The best of EcoWatch, right in your inbox. Sign up for our email newsletter!
It’s Unanimous: Philadelphia Opposes Act 13, Affirms Law is Unconstitutional
Community leaders and activists from across the Philadelphia area praised the Philadelphia City Council’s resolution yesterday opposing Pennsylvania Act 13. The resolution opposes Act 13 and affirms the Commonwealth Court’s decision to strike down a portion of that law that attempted to strip all state municipalities of their ability to protect the health and safety of their residents by passing bans, moratoria or even the most moderate zoning restrictions on any aspect of heavy industrial shale gas drilling.
Councilman Curtis Jones, Councilwoman Blondell Reynolds Brown and Councilman Kenyatta Johnson co-sponsored the resolution. Up to 200 opponents of shale gas drilling have attended several City Council hearings in Philadelphia, including one in March 2011 focused on pressing the Delaware River Basin Commission to maintain its moratorium on fracking.
The resolution approved by City Council supports the Commonwealth Court decision which found Act 13 unconstitutional because it removes the ability of local governments to legislate to protect the health, safety and welfare of its residents with regard to gas and oil operations. The legal challenge to the law was brought by seven municipalities, the Delaware Riverkeeper Network and Dr. Mehernosh Khan in March.
In July, the Commonwealth Court declared the municipal preemption provisions of Act 13 null, void and unenforceable and allowed an injunction on its implementation to remain in place while the case proceeds to the Pennsylvania Supreme Court. Philadelphia City Council joins more than 70 local government units supporting the overturning of the law and several “Friends of the Court” who have filed amicus briefs in defense of the Commonwealth Court ruling.
“Philadelphia City Council has taken decisive action today to protect the drinking water for its residents and the region by casting a vote against Act 13, the law that pushes gas and oil operations into every corner of every municipality in the state. The City is throwing its support behind the communities of Pennsylvania instead of drilling and fracking special interests. This critical support is much appreciated as we go to the Supreme Court to defend the overturning of Act 13,” said Maya van Rossum, the Delaware Riverkeeper, an original plaintiff in the lawsuit.
“Act 13’s attack on democratic rights, health and safety managed to outrage a broad spectrum of the population from firefighters to farmers, including the great city of Philadelphia, which happens to be full of people who drink water, breathe air and recognize a terrible law when they see one. The Philadelphia City Council has done a great job of standing with residents and environmental advocates across the state in opposing this unjust law,” said Iris Marie Bloom, executive director of Protecting Our Waters. “We’re delighted to see the council once again show positive leadership and resist fracking.”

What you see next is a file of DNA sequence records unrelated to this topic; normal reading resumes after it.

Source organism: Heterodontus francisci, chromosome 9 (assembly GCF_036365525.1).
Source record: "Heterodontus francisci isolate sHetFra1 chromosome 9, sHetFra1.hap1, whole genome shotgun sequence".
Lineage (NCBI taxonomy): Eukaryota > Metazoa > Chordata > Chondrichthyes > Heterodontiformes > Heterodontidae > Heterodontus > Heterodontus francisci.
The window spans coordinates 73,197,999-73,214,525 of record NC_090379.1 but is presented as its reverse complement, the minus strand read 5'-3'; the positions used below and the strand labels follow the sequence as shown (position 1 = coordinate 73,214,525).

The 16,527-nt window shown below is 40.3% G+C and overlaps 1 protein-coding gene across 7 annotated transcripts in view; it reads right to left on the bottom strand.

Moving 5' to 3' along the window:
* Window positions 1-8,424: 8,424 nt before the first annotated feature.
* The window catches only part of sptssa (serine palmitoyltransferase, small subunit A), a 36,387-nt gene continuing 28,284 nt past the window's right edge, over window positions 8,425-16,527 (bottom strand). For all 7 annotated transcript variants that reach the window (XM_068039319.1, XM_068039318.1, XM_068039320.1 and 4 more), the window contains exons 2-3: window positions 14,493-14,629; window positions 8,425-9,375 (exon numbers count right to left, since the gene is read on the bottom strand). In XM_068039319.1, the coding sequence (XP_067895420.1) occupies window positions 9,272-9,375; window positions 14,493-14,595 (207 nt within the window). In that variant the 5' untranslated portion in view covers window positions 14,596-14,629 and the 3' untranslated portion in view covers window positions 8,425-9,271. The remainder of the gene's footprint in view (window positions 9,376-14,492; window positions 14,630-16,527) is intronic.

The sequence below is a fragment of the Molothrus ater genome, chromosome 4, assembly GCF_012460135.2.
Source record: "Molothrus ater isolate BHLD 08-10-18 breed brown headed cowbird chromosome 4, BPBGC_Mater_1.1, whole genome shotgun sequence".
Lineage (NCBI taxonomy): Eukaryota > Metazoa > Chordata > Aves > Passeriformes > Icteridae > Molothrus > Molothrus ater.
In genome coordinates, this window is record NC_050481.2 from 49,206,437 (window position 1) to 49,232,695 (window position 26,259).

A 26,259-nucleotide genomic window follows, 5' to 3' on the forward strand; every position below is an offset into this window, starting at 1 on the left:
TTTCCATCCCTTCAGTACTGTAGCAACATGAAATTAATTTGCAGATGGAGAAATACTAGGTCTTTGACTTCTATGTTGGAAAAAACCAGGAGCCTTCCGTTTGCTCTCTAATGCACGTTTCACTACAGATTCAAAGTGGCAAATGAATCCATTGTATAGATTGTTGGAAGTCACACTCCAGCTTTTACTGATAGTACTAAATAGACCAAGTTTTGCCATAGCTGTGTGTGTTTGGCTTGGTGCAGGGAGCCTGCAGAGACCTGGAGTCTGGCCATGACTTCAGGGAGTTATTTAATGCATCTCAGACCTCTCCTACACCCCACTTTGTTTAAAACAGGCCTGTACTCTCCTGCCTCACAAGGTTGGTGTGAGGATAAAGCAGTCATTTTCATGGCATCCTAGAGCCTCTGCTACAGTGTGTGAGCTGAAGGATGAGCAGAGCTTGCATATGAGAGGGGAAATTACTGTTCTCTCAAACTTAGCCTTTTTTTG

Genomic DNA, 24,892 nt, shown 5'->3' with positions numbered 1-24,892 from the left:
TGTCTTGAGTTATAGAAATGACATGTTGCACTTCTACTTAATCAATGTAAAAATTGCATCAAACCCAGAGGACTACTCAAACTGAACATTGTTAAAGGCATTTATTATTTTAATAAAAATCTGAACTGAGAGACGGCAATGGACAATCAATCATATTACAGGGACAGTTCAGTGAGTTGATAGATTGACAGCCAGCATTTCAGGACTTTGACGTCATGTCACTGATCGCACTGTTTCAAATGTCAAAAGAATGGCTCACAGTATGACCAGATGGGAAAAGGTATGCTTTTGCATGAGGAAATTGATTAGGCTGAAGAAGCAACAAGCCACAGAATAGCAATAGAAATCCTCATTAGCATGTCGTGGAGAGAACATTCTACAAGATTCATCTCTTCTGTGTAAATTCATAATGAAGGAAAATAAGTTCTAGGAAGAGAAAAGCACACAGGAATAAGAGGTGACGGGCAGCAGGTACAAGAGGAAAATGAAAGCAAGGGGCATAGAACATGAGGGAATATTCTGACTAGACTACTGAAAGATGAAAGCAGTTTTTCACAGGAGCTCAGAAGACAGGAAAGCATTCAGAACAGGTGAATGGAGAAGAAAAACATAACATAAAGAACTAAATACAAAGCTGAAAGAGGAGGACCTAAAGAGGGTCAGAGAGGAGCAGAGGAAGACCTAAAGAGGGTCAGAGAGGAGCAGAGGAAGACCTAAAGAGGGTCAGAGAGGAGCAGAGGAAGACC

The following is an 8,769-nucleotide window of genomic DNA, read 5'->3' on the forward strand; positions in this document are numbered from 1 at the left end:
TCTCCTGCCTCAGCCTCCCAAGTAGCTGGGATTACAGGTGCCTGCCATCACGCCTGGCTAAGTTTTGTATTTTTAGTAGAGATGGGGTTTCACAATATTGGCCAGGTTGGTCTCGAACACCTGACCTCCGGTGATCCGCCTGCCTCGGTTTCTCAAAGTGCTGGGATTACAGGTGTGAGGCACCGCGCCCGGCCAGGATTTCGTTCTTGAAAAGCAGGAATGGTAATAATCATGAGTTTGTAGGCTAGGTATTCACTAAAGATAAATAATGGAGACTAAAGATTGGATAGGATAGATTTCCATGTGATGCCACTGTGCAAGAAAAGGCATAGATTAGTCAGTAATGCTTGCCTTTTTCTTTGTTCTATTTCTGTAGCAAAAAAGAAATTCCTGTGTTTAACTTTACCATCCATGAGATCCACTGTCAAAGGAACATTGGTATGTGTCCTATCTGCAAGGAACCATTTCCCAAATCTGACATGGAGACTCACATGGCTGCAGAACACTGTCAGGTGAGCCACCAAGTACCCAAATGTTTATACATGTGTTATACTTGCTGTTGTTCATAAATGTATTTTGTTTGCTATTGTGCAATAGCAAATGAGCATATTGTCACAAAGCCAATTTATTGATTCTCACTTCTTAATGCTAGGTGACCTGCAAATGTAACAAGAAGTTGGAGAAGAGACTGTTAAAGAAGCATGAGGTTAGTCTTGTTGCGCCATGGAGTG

“With today’s resolution, the Philadelphia City Council has asserted what should have been obvious to Governor Corbett and the state legislature: municipalities have a constitutional right to regulate activities within their bounds, especially when it comes to inherently dangerous practices such as hydraulic fracturing,” said Sam Bernhardt, an organizer with Food & Water Watch, a consumer rights group. “It should also be obvious to the governor that the people of Pennsylvania have a right to clean air and clean water, rights that fracking doesn’t allow for.”
“City Council’s vote to oppose Act 13 sends a clear message that Philadelphia defends a Pennsylvania municipality’s right to make decisions that protect residents’ public health and quality of life. City Council recognizes how imperative it is for local governments to have the power to decide where, or even if, the shale gas industry can operate equipment that emits air pollution in people’s backyards and that accelerates climate change,” said Matt Walker, community outreach coordinator with Clean Air Council.
Complete text of the Resolution is available from City Council or by clicking here.
Visit EcoWatch’s FRACKING page for more related news on this topic.
EcoWatch Daily Newsletter
Editor's note: The coronavirus that started in Wuhan has sickened more than 4,000 people and killed at least 100 in China as of Jan. 27, 2020. Thailand and Hong Kong each have reported eight confirmed cases, and five people in the U.S. have been diagnosed with the illness. People are hoping for a vaccine to slow the spread of the disease.
By Nancy Schimelpfening
- Nutrition experts say healthy eating is about making good choices most of the time.
- Treats like cookies can be eaten in moderation.
- Information like total calories, saturated fat, and added sugars can be used to compare which foods are relatively healthier.
- However, it's also important to savor and enjoy what you're eating so you don't feel deprived.
Yes, we know. Cookies aren't considered a "healthy" food by any stretch of the imagination.
When you see an actor in handcuffs, they're usually filming a movie. But when Jane Fonda, Ted Danson, Sally Field, and other celebrities were arrested in Washington, D.C., last fall, the only cameras rolling were from the news media.
As the Pacific Ocean becomes more acidic, Dungeness crabs, which live in coastal areas, are seeing their shells eaten away, according to a new study commissioned by the National Oceanic and Atmospheric Administration (NOAA).